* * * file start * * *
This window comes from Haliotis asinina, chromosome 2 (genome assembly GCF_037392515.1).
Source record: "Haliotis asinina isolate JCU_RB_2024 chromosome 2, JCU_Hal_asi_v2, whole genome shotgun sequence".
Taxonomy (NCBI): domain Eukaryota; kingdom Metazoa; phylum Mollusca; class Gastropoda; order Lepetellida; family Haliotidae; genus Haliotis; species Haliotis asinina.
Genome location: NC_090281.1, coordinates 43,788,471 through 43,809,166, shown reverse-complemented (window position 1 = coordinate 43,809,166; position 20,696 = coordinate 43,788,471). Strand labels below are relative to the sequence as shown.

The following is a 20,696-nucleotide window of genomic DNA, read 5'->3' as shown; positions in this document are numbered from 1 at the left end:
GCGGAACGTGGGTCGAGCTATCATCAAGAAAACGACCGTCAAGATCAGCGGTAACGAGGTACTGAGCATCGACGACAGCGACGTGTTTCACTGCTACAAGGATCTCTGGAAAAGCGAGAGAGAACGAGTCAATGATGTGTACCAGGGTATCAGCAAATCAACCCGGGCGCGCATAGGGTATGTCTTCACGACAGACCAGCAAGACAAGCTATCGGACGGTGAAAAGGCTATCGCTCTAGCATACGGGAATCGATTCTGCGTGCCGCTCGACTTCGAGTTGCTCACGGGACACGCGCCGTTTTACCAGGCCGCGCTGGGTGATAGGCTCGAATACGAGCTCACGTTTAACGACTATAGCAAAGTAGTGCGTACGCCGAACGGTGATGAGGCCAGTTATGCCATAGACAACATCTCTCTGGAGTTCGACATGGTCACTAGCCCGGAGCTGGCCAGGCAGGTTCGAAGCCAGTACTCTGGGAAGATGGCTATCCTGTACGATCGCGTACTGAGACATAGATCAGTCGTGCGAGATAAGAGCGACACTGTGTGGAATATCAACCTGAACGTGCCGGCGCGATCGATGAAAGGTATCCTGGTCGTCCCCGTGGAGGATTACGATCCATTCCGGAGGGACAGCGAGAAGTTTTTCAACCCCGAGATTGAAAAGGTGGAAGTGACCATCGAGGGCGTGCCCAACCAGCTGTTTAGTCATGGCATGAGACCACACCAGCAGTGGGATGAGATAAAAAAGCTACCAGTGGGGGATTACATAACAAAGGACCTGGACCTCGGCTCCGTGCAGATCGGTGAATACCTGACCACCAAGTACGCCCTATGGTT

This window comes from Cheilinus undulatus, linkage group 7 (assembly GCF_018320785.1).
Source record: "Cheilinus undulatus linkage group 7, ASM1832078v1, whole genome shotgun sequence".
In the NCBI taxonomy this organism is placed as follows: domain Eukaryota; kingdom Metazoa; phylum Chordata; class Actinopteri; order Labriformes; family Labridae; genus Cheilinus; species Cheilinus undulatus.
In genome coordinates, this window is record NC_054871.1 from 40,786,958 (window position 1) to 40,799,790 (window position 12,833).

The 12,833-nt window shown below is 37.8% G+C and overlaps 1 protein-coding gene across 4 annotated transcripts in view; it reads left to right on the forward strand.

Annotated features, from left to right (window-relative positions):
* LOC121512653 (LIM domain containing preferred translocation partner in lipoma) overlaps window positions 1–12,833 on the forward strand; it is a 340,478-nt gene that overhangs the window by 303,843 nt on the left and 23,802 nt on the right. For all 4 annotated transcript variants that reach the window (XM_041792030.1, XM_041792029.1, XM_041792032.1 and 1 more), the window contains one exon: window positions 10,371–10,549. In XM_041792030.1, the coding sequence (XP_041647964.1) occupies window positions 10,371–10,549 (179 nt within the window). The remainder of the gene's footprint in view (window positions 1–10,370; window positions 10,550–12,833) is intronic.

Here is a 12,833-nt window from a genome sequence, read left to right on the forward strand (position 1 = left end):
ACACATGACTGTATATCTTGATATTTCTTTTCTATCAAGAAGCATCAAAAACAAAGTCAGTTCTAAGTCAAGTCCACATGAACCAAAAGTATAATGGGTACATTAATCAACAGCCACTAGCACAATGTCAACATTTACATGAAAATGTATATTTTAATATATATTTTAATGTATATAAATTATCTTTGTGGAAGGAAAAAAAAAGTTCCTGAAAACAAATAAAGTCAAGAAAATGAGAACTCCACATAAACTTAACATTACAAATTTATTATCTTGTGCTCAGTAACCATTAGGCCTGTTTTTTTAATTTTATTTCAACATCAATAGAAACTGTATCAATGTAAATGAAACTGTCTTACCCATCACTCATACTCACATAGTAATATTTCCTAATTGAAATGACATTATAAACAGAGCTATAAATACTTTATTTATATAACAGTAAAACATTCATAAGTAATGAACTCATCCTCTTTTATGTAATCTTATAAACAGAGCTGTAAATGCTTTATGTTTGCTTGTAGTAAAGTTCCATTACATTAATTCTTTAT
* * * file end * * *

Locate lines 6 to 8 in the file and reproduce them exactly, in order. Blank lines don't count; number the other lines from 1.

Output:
GCGGAACGTGGGTCGAGCTATCATCAAGAAAACGACCGTCAAGATCAGCGGTAACGAGGTACTGAGCATCGACGACAGCGACGTGTTTCACTGCTACAAGGATCTCTGGAAAAGCGAGAGAGAACGAGTCAATGATGTGTACCAGGGTATCAGCAAATCAACCCGGGCGCGCATAGGGTATGTCTTCACGACAGACCAGCAAGACAAGCTATCGGACGGTGAAAAGGCTATCGCTCTAGCATACGGGAATCGATTCTGCGTGCCGCTCGACTTCGAGTTGCTCACGGGACACGCGCCGTTTTACCAGGCCGCGCTGGGTGATAGGCTCGAATACGAGCTCACGTTTAACGACTATAGCAAAGTAGTGCGTACGCCGAACGGTGATGAGGCCAGTTATGCCATAGACAACATCTCTCTGGAGTTCGACATGGTCACTAGCCCGGAGCTGGCCAGGCAGGTTCGAAGCCAGTACTCTGGGAAGATGGCTATCCTGTACGATCGCGTACTGAGACATAGATCAGTCGTGCGAGATAAGAGCGACACTGTGTGGAATATCAACCTGAACGTGCCGGCGCGATCGATGAAAGGTATCCTGGTCGTCCCCGTGGAGGATTACGATCCATTCCGGAGGGACAGCGAGAAGTTTTTCAACCCCGAGATTGAAAAGGTGGAAGTGACCATCGAGGGCGTGCCCAACCAGCTGTTTAGTCATGGCATGAGACCACACCAGCAGTGGGATGAGATAAAAAAGCTACCAGTGGGGGATTACATAACAAAGGACCTGGACCTCGGCTCCGTGCAGATCGGTGAATACCTGACCACCAAGTACGCCCTATGGTT

This window comes from Cheilinus undulatus, linkage group 7 (assembly GCF_018320785.1).
Source record: "Cheilinus undulatus linkage group 7, ASM1832078v1, whole genome shotgun sequence".